Lenders Requiring Insect Damage Reports for Home Sales

By Chris Williams on October 12, 2015.

If you’ve been in the housing market lately, you may have noticed that mortgage lenders are getting tougher about termites and wood-destroying insect (WDI) inspections. Lenders often will not fund a loan for a home purchase unless they get a statement from a licensed contractor verifying that the home has been inspected for termite and wood-boring insect damage, and that any structural damage has been repaired.

The lenders say that they require this information to protect the buyer from expensive surprise repairs after settlement. That may be true to some extent, but lenders really need that wood-destroying insect inspection report to protect themselves. The buyer is not the only one with a financial investment in that new purchase.

A WDI Report Isn’t a Green Light

Buyers and sellers alike mistakenly believe that having a wood-destroying insect report in hand means the home is free of insects or damage.  Not always. A wood-destroying insect inspection is not a guarantee that structural damage does, or does not, exist behind the walls. Inspectors are only required to inspect areas that they can reasonably access without causing damage. In other words, they’re not going to pull everything out of that packed basement storeroom, and they’re not going to pull down the basement’s ceiling to get a look at the flooring above. A lot of damage can be hidden in wall or ceiling voids. As a buyer, you should ask the sellers to remove any obstructions that would prohibit a thorough inspection.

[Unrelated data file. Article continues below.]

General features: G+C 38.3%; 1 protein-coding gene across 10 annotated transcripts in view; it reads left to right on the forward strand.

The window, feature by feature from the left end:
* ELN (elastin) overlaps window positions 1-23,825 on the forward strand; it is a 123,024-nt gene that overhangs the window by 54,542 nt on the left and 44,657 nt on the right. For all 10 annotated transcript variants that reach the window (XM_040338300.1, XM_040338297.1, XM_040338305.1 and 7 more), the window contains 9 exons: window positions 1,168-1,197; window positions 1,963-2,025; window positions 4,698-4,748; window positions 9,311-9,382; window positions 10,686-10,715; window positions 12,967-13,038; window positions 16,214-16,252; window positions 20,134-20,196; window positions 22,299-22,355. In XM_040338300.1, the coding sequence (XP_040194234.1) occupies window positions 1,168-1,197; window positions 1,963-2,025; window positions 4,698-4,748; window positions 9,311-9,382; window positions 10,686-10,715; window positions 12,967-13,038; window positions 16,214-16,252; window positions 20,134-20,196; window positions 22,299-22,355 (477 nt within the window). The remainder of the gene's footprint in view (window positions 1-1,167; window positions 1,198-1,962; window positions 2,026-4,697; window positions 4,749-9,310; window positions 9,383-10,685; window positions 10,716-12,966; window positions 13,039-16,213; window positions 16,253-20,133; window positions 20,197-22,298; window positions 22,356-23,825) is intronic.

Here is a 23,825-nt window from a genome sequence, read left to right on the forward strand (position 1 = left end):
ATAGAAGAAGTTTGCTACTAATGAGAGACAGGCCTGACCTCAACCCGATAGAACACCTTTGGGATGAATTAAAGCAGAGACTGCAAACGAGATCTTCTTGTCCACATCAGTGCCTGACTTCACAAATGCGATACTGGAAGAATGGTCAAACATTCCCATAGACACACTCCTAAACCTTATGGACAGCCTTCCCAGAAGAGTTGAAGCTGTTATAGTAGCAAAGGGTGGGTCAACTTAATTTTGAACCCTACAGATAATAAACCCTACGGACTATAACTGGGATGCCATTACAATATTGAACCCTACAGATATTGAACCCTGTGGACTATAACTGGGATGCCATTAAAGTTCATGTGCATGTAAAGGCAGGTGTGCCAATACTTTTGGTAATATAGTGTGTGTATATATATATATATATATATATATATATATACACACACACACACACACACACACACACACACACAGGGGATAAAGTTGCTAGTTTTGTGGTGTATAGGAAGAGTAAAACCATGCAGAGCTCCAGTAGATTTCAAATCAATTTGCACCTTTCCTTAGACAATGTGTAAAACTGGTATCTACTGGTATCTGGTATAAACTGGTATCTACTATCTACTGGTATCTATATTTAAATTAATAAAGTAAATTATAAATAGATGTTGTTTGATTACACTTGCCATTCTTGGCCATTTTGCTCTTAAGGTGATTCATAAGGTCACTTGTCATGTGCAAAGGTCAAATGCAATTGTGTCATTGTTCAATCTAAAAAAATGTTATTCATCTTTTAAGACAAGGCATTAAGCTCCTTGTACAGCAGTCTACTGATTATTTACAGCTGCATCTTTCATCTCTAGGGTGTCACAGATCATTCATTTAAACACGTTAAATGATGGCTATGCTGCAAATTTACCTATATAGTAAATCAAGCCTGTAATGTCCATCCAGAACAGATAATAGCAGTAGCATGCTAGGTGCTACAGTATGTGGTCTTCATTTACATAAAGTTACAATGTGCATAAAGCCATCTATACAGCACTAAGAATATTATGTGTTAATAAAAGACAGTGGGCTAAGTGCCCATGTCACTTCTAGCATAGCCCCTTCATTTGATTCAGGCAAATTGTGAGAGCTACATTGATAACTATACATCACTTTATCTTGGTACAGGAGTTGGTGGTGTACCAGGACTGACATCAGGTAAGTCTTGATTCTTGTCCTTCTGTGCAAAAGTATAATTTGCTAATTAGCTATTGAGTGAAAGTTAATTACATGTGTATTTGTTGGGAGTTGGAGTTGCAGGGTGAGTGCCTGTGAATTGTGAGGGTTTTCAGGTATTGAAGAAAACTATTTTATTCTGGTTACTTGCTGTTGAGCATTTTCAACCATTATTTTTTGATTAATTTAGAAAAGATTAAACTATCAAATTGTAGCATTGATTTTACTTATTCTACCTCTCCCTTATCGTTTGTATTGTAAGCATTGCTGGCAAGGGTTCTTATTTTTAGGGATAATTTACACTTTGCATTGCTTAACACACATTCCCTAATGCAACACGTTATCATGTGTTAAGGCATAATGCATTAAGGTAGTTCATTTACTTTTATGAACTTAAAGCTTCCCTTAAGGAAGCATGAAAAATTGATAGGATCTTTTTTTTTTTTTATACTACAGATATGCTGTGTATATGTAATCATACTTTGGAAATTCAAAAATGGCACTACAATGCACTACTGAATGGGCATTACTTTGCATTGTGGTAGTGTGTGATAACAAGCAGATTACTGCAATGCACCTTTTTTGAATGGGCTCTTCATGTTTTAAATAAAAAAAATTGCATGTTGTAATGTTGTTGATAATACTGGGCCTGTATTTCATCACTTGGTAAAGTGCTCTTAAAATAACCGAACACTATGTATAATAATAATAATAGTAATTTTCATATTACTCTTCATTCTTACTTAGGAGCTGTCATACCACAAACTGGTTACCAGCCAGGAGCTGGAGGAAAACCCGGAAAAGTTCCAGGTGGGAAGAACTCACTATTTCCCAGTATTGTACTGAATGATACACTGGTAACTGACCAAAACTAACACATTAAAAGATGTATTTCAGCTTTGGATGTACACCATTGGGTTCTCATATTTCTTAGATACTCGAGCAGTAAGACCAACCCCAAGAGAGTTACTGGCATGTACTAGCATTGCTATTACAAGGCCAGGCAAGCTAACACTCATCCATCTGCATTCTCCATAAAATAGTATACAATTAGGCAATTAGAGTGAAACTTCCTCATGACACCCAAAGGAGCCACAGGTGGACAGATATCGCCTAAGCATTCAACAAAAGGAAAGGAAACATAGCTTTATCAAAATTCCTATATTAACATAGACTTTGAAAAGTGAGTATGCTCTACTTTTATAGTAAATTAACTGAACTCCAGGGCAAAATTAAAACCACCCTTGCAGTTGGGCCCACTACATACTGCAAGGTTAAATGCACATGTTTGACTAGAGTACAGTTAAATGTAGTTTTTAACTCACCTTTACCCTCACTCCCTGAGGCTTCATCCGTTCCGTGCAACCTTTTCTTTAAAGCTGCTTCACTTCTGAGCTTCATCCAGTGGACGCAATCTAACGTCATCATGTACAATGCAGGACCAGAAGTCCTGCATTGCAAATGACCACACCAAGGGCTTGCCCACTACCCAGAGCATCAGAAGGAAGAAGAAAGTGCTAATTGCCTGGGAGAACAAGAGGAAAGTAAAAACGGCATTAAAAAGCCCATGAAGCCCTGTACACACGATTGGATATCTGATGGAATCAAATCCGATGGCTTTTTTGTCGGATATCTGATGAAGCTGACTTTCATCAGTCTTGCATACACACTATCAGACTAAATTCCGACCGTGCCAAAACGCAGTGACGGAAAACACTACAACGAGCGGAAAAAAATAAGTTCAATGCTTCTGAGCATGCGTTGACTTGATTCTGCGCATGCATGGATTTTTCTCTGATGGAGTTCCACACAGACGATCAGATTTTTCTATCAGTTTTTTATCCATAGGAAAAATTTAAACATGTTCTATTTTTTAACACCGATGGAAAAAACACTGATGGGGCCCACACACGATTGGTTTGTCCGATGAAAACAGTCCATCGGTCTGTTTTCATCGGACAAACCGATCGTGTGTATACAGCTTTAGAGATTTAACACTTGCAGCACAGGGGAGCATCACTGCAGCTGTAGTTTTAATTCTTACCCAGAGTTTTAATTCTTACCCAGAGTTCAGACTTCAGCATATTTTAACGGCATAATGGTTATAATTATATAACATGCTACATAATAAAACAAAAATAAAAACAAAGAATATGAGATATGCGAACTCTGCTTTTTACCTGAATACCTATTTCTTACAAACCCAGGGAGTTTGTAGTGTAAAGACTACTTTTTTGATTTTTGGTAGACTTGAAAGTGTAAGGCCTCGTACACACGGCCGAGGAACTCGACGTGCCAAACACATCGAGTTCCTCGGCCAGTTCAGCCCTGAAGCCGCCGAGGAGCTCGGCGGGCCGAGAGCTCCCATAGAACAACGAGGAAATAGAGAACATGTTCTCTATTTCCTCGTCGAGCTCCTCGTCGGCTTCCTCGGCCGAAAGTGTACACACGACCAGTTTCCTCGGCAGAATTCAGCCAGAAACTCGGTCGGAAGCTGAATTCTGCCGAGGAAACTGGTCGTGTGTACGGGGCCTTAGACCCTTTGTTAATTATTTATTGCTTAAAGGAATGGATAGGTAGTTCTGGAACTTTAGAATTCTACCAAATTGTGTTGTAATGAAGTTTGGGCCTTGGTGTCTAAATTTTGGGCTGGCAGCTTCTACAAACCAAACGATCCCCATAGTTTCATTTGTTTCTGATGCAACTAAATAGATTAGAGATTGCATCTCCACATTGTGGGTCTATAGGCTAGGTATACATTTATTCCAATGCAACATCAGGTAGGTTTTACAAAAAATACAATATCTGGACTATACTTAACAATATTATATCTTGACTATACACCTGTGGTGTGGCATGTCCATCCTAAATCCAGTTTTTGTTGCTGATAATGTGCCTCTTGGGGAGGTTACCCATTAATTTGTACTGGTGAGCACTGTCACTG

Laws vary by region as to who pays for the WDI inspection (see Real Estate Termite Inspections – Who, When, and Why?). An inspection is not required in all areas, though the lending bank may step in and make that requirement. Typically, any damage repair or any termite treatment needed is paid for by the seller prior to settlement. Homeowners’ Insurance does not generally cover wood-destroying insect damage.


[Source: “Mortgage Lenders Calling for Insect Damage Inspections in Homes,” Jill Chodorov, The Washington Post, Sept. 1, 2015]



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